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Fincher’s Game and the Millennium Bug

Members in the lounge of Nicholas’ racquetball club ascribe an almost religious significance to CRS’s game. “What is it?” Nicholas asks again. “The eternal question,” answers one member, sounding almost like he is talking about the mystery of life itself. He even quotes Bible verse: “Whereas once I was blind, now I can see.”

As he has a conversation with his television, trying to ferret out the meaning of this elaborate prank that is being pulled on him, Nicholas receives the number for the CRS emergency hotline. But the talking head on TV tells him, “Don’t call asking what the object of the game is. Figuring that out is the object of the game.”

Fueled, perhaps, by Y2K paranoia, there were a number of films that came out toward the end of the last century where the plot was built around a central character questioning the nature of their reality. In a sense, the Millennium Bug was not limited to computers, as there seemed to be a bug in the collective unconscious, as well. In the same way that The Game functions as a precursor to Fight Club, it might also be viewed as a precursor to films like Dark City (1998), The Matrix (1999), and Existenz (1999).

Apart from this, through the prism of Fincher’s filmography, The Game is an important film, because it further redeemed him critically, continuing the course-correction for his career that was started by Seven after the disappointing false start of Alien 3. In a way, given the level of studio interference in Alien 3, The Game could almost be viewed as Fincher’s true sophomore effort. Yet it eschews the sophomore slump syndrome and finds him operating at the height of his mid-to-late ‘90s creative powers. If Seven served to announce Fincher, establishing his voice as a visionary filmmaker, The Game would show that film was not a one-off, solidifying the former music video director as a potential top-tier auteur. Which of course, Fight Club and later films like Zodiac only proved that he was.

Though his consciousness never leaves reality the same way that Neo’s does in The Matrix, the lines between the real world and the game do get blurred for Nicholas Van Orton, and he spends the movie waking up to two truths: the truth behind the lie of the game, and the truth behind the lie of his life, which has been built on the unsteady foundation of material gain. For people who came of age in the 1990s, this awakening, and indeed Fincher’s whole rise as a director, would maybe coincide with a new identity being found, in both a personal sense, and in a broader sense, in the way the culture at large was changing.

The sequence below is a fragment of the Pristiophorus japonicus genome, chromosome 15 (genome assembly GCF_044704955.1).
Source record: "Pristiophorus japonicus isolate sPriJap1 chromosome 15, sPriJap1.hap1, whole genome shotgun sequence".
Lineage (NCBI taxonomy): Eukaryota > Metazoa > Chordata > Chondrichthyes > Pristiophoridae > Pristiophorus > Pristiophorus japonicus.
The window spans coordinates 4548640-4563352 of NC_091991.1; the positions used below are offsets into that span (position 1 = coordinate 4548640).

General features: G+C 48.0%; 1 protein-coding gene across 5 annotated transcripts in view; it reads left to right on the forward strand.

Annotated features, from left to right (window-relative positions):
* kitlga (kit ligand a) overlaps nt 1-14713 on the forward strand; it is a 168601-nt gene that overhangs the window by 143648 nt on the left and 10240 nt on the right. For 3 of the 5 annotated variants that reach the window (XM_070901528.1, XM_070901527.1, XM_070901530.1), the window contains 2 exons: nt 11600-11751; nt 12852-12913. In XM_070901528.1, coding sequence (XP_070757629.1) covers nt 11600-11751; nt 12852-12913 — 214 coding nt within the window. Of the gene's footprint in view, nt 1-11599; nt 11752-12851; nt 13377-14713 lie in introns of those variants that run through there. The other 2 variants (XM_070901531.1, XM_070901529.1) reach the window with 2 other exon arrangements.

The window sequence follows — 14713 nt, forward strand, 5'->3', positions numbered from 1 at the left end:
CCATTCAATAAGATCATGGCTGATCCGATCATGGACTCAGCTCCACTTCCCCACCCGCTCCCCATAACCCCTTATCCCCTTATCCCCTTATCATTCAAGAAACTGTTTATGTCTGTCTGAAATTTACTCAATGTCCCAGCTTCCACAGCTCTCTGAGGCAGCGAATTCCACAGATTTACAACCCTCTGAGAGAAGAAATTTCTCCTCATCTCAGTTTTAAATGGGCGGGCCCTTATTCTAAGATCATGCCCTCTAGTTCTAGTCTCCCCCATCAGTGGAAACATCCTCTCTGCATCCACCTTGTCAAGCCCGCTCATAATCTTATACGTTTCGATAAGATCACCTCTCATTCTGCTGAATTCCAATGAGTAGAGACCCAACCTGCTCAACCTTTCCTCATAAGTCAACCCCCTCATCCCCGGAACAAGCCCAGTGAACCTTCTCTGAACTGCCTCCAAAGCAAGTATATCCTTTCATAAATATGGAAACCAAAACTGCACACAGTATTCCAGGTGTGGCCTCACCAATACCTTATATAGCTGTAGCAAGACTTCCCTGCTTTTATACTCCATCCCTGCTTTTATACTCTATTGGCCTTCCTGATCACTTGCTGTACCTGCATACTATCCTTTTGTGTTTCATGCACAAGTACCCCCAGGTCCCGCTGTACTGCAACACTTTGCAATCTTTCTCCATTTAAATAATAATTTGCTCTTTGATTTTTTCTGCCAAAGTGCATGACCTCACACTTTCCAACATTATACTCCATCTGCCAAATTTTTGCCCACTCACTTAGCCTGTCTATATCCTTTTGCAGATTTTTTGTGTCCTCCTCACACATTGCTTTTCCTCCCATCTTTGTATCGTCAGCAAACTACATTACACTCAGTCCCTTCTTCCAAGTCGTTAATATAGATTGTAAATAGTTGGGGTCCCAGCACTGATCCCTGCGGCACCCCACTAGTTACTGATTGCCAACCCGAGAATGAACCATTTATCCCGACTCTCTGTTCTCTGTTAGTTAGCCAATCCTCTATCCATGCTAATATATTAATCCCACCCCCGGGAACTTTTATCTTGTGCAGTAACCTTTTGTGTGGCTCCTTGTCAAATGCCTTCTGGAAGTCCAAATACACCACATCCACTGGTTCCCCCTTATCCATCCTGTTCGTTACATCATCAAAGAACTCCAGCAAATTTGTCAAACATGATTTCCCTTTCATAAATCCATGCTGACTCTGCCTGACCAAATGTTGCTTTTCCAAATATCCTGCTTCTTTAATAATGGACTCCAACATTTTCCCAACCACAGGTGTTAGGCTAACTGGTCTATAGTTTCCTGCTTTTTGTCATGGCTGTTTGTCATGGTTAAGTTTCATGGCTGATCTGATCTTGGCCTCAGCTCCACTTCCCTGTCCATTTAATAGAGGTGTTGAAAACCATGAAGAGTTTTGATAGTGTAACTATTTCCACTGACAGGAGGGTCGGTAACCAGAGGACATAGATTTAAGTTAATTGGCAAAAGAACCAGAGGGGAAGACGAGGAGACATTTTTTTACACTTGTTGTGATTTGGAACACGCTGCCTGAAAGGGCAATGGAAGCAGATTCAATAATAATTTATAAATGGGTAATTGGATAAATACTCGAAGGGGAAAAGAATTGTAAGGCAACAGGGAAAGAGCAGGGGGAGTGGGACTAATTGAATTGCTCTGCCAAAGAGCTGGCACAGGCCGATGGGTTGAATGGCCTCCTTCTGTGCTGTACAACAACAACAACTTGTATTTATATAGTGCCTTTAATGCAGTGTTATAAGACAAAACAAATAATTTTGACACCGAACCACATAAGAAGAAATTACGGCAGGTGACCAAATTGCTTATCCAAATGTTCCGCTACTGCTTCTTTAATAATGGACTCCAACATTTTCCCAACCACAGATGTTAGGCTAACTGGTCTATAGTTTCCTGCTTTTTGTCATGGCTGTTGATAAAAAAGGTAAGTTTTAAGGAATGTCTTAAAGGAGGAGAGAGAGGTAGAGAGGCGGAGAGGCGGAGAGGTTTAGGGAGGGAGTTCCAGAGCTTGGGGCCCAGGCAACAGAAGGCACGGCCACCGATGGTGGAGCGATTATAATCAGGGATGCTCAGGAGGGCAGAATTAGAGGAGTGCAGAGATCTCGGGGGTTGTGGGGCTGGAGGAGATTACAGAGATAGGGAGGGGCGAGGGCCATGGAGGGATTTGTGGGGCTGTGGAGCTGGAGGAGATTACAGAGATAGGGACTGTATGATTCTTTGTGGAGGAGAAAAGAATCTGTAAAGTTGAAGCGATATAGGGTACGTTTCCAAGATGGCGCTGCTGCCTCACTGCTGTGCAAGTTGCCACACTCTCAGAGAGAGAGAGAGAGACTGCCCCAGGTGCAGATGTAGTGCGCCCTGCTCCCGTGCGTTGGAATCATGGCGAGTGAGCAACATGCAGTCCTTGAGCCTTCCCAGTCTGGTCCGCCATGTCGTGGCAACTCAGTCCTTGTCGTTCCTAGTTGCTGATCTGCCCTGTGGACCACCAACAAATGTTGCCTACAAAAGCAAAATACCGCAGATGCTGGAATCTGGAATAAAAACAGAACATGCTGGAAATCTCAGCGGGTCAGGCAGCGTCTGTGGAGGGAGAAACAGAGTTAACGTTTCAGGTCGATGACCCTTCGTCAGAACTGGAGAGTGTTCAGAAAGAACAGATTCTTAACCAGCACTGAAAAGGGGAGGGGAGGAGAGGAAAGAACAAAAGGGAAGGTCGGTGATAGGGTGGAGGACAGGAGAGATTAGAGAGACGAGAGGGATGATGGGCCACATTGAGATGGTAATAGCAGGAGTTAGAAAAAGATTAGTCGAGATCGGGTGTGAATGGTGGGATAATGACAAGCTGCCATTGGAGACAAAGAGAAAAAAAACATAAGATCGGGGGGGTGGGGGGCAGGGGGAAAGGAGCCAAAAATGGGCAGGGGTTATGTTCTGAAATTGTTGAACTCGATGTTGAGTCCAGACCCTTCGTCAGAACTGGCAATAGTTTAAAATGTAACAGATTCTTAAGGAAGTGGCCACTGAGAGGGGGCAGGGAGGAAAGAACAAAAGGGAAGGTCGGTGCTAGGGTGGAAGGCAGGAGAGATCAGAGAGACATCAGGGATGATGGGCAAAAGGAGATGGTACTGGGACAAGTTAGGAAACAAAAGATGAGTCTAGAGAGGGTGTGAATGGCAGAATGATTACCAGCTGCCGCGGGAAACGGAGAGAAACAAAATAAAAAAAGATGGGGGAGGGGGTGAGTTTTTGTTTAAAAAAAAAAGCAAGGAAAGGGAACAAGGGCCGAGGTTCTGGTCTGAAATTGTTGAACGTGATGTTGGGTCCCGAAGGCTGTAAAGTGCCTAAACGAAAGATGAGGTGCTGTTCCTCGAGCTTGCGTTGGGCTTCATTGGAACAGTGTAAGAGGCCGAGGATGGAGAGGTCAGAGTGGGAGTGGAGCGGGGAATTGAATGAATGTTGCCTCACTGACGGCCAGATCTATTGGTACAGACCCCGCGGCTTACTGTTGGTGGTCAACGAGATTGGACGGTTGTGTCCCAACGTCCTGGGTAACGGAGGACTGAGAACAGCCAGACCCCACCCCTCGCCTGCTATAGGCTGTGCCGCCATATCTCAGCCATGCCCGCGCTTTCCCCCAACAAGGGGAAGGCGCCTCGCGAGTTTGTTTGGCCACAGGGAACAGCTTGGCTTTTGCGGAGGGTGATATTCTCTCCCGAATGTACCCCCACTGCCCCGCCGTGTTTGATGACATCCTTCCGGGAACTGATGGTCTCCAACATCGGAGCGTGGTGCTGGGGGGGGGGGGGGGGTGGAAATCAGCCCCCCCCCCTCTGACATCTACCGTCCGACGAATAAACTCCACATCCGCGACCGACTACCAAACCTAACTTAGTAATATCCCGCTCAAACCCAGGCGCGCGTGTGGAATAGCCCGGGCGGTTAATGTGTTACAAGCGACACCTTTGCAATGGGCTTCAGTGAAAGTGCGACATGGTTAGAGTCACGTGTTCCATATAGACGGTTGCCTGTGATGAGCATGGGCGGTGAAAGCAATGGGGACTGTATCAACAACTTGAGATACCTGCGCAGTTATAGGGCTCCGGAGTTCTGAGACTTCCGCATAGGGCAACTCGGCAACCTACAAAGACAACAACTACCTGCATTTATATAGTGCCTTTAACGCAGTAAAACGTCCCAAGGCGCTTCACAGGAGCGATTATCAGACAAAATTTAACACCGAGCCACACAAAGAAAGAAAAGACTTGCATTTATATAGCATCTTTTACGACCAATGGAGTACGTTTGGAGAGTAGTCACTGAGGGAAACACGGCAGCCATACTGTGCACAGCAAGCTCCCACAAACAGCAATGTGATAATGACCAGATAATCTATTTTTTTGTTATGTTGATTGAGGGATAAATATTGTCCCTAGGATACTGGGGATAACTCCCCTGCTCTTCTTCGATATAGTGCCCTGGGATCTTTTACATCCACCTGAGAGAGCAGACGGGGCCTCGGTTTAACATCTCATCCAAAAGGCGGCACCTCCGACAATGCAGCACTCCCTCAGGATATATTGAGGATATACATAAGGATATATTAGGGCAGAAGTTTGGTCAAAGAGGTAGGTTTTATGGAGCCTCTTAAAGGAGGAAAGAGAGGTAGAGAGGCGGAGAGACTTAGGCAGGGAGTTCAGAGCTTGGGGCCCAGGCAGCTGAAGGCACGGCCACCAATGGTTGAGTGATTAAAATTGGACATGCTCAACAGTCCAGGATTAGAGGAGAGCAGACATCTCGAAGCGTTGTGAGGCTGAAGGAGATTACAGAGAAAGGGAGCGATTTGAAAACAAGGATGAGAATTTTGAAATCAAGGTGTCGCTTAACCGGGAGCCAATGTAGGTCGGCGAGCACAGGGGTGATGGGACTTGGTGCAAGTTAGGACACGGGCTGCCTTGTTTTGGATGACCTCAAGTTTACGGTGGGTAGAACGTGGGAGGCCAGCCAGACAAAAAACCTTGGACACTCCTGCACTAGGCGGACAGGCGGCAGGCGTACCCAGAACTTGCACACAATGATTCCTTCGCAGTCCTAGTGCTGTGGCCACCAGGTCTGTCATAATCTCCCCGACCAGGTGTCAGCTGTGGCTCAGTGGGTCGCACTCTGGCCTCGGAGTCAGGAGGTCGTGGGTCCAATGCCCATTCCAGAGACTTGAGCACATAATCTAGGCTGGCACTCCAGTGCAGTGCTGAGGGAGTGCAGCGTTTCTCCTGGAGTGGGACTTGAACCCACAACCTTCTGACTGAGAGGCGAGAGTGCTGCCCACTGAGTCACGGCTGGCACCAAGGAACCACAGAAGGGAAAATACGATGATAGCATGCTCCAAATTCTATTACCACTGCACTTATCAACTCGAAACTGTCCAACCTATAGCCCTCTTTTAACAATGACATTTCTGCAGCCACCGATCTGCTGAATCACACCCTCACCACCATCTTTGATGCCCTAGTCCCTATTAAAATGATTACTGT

It can be fun to wax nostalgic on anniversaries, so at the risk of going off on a wayward tangent, let’s unplug from the Matrix for a second, and take a look back at the real world of 1997, through the eyes of one high-schooler.

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Outside The Game, in the Life of a Late ‘90s Juvenile Delinquent

On a personal note, The Game is one of a handful of movies that helped make going to the movies a more regular thing for me back in high school. A friend of mine had attended a special night premiere, and I remember being regaled as he told me about how the local alternative radio station was there, firing T-shirts out into the audience. Going to the movies suddenly seemed like such a cool event that I was missing out on.

When I sat down to watch the movie myself, and saw the previews that played before it, The Game helped set off a trashy yet fun film renaissance in my life. In late ’97, I started hitting up the theater more often to see any new movie that looked marginally interesting. Films like The Edge, U-Turn, and The Devil’s Advocate fell under this banner. Since I was under 17, I would just have to buy a ticket for a G-rated movie and then sneak into the one I wanted if I got carded at the box office window. That year, I had enrolled in Journalism class at school, and when not abusing my press pass to roam the halls freely, I remember taking a notepad to the local 8-screen so I could write a review of The Rainmaker for my school newspaper. Back then, we were still pasting the newspaper flats together by hand before shipping them off to the presses.

At the same time, I had also begun skipping school. It’s a wonder I didn’t get busted for truancy by a patrol car the day I went to see Wag the Dog during school hours. Yet if I was worried about getting caught, I could always just stay home and watch other R-rated movies, since I had used my effeminate young voice to fake my mother’s voice over the phone and get the youth restriction lifted from her Blockbuster Video account.

Alternative music, local 8-screens, hand-pasted newspaper flats, Blockbuster Video. The world has changed a lot since then.

20 years later, the basketball gym at my high school has just spent the weekend serving as a hurricane shelter. Disasters, natural and otherwise, have a way of putting things in perspective. So on its 20th anniversary — the week of Hurricane Irma, the day after the 16th anniversary of 9/11 — it is impossible to watch a movie like The Game and not think, to some extent, about what really matters in life.

As I rewatched the film this week, while worrying over family and friends in Florida, the ending of The Game actually made my eyes water — not because of the personal connection I have with the movie, but because of the film’s underlying message, or what I perceived that to be. While a popcorn muncher might just want to enjoy this movie as entertainment for entertainment’s sake, and an art-lover might just want to enjoy it as art for art’s sake (without hearing some pesky analyst reduce the movie to a moral), I do think there is a certain moral to be found in this story. Let’s end by talking about what that might be.

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